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Dote Night: How Does Dota 2 Matchmaking Work?

Not That MMR

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Part of a miscellany of serious thoughts, animal gifs, and anecdotage from the realm of MOBAs/hero brawlers/lane-pushers/ARTS/tactical wizard-em-ups. One day Pip might even tell you the story of how she bumped into Na’Vi’s Dendi at a dessert buffet cart.

“We do not examine individual win / loss streaks or try to end them,” say Valve staff in a blog about matchmaking and matchmaking ranking (MMR). I believe them. Right now, I am particularly inclined to believe them because I’m thirteen games into a losing streak and Dota 2‘s matchmaking system has not intervened to make my digital wizard experience pleasant or easy even once.

The point of matchmaking as Valve describes it is to set up games of Dota such that each team has as close to a 50% chance of winning as possible, that a five stack of players (likely on external voice comms) isn’t matched against five individual players speaking different languages, and that the spread of skill is similar on each side. Essentially matches are supposed to be balanced and fun.

One of the main factors it takes into account for all this is the MMR. There are five different MMRs at the moment and they depend on the type of game you’re queuing for as well as who you’re with. You’ll have a number assigned for solo unranked games, party unranked games, solo ranked, party ranked and team games. Of these, solo ranked has been the cause of a lot of my recent misery.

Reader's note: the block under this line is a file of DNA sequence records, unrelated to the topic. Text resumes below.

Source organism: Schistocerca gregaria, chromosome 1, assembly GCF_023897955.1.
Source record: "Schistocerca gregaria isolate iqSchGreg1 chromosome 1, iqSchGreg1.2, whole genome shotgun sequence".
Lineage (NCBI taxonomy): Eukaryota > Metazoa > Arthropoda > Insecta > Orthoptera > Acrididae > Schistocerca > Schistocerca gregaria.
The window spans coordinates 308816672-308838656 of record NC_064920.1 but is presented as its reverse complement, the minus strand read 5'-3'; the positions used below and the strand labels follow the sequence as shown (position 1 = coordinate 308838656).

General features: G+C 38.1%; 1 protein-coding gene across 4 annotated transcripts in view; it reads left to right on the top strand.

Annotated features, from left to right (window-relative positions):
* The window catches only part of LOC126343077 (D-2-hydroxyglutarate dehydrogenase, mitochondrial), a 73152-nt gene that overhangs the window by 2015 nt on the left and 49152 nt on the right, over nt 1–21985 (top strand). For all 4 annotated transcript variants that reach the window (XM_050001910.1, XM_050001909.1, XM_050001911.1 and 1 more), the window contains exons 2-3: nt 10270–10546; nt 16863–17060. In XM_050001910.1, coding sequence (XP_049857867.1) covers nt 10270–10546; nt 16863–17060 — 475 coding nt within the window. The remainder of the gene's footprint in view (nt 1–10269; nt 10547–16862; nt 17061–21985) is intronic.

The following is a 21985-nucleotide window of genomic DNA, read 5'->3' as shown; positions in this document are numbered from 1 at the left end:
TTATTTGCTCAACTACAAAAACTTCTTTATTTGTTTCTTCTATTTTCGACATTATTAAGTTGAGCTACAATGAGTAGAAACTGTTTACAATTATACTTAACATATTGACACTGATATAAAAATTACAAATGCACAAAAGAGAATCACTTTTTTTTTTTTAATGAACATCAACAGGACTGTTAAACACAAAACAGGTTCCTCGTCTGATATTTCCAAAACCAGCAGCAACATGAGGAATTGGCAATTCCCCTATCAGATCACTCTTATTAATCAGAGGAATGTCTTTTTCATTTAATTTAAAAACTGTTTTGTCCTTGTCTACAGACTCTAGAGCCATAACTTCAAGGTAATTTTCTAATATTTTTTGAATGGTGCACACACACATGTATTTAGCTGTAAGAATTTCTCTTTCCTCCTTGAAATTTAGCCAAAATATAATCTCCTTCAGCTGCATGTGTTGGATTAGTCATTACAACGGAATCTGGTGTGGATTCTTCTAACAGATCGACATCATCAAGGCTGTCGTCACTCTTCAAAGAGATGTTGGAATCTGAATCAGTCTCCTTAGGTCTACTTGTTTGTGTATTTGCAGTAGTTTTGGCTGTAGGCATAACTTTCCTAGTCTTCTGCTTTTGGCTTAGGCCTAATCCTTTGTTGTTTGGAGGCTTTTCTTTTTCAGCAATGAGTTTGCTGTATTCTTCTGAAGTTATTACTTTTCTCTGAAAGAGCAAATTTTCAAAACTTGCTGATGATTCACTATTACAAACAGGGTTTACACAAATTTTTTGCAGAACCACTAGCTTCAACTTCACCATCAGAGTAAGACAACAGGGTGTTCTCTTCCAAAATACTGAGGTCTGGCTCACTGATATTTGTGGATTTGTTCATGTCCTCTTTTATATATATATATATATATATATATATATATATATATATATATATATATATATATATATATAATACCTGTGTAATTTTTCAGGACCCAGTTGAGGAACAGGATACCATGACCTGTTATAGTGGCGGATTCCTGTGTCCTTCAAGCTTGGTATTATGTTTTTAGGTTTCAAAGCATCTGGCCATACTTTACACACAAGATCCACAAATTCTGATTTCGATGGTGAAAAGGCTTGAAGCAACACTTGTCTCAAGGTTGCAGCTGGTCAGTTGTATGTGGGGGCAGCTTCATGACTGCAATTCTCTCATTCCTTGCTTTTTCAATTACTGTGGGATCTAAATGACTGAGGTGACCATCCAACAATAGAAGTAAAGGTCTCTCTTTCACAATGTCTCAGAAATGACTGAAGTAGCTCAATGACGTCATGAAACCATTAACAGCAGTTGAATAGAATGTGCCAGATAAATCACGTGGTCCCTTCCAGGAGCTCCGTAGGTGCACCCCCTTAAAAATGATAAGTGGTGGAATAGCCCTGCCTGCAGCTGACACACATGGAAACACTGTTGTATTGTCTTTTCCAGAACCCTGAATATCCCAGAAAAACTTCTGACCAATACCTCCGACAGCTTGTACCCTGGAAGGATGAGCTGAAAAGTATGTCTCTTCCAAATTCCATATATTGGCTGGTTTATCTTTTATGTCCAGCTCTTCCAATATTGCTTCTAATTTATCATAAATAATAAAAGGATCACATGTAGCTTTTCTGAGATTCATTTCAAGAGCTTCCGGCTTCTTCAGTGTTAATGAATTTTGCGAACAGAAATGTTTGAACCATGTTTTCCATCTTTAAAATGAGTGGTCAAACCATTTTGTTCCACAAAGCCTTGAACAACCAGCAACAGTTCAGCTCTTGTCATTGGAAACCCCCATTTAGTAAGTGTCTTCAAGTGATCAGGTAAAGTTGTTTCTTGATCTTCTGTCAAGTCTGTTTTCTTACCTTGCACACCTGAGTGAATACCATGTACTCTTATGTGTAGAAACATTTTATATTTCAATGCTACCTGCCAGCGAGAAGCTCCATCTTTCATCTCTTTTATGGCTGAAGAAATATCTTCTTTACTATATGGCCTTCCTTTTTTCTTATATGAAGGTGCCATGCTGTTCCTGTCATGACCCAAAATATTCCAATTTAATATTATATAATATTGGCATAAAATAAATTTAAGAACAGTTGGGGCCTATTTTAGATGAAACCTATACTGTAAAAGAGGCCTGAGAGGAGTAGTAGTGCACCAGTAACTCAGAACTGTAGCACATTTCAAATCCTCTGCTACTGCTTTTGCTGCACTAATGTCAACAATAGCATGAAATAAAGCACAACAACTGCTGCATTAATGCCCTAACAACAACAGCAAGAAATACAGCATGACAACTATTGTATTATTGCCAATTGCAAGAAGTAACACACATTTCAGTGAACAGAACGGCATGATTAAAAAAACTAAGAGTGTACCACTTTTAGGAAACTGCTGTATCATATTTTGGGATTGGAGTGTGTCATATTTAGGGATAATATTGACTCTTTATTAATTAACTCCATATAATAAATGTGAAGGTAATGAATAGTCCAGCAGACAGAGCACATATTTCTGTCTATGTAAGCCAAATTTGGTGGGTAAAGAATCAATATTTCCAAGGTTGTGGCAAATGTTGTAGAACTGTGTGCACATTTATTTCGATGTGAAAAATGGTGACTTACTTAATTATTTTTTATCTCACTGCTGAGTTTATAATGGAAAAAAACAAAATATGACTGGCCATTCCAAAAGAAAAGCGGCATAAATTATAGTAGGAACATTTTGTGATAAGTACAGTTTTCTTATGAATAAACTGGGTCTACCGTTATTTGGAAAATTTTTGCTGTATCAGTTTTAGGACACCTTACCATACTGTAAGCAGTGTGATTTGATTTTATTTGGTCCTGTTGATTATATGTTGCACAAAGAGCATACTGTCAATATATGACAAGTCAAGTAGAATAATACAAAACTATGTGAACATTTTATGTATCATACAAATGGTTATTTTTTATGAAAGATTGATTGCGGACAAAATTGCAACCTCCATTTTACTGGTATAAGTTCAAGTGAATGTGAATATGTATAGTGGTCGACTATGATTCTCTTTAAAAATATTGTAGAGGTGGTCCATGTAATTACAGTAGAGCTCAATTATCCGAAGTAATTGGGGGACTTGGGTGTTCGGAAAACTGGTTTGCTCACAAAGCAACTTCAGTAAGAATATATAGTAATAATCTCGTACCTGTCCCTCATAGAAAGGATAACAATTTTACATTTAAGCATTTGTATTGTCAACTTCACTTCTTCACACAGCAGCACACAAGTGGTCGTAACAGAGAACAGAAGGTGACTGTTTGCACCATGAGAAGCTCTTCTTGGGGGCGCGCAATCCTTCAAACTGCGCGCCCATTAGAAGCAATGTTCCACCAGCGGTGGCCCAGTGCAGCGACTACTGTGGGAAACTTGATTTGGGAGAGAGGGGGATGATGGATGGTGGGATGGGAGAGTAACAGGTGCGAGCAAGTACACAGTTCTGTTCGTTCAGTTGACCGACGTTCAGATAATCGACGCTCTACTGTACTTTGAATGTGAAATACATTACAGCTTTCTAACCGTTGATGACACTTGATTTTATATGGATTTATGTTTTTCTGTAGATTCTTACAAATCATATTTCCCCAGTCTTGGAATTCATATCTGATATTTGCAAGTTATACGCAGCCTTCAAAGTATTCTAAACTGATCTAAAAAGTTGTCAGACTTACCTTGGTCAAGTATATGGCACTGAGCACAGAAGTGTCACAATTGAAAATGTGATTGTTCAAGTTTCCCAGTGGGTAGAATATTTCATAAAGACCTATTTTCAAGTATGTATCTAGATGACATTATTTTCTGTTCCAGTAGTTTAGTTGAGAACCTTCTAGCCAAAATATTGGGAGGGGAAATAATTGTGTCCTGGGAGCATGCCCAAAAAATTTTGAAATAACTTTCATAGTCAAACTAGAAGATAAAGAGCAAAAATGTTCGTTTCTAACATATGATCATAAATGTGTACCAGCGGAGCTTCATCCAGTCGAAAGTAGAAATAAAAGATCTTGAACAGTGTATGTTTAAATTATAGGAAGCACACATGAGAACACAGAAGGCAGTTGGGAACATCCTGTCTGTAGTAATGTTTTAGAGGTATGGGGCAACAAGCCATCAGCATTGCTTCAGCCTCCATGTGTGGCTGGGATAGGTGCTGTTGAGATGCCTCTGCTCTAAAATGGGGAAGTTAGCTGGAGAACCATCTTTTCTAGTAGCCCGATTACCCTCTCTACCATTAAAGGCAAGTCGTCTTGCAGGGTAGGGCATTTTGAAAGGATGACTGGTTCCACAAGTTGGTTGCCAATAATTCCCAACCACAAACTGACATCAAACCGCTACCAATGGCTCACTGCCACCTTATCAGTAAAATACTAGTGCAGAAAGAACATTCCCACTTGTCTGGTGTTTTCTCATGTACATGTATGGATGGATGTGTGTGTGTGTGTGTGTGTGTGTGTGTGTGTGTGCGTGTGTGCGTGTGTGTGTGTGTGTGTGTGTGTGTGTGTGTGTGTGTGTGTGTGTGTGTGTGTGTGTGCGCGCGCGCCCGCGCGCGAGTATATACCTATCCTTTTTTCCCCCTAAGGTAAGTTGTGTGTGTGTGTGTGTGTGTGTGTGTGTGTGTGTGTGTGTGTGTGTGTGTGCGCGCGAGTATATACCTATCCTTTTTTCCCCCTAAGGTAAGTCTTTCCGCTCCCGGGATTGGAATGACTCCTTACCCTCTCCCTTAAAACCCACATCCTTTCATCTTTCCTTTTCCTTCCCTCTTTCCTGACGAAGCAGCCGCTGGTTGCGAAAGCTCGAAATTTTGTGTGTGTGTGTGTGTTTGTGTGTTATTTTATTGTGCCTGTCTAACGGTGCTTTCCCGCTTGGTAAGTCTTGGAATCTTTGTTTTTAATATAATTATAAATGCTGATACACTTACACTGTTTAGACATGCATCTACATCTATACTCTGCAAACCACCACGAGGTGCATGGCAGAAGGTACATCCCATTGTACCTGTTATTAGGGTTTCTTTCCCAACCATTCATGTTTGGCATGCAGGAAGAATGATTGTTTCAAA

Your solo ranked MMR shows up on your profile once you’ve played enough games and is visible to friends as well as viewers if you’re streaming said games. “It’s only a number” was my thinking approximately this time a couple of months back. “You’ll never catch me getting all stressed about THAT.”

Not long after this I was idling by my PC and contemplating some solo queue. “I know – I’ll see if I can bring my MMR up a bit,” I thought. I can’t remember the exact sequence of wins and losses which peppered the intervening period but this process of self-improvement has, if I remember correctly, now wiped roughly 200-300 points off my MMR. I’m worried that at some point I’ll queue for a game and then it’ll just drop me into Animal Crossing so I can wander about and gank the more non-threatening fossils for 45 minutes.

There’s a lot which has been written about the meaning (or lack of meaning) when it comes to MMR. There are guides on what types of heroes to play to give you the best chance of scoring a victory. They tend to involve assuming your teammates are a liability and choosing to play as someone who can either guide the match or who doesn’t rely heavily on others to excel. Essentially, everyone else is the problem. A fair few of the matches I’ve played or friends have told me about in solo ranked offer up a weird version of Dota – Destiny’s Child Dota where all the heroes who independent throw their hands/claws/paws up at me (oh look – there are ten of you – who knew?) But rather than retread those topics, I’m interested in why the number now matters in a way it didn’t before.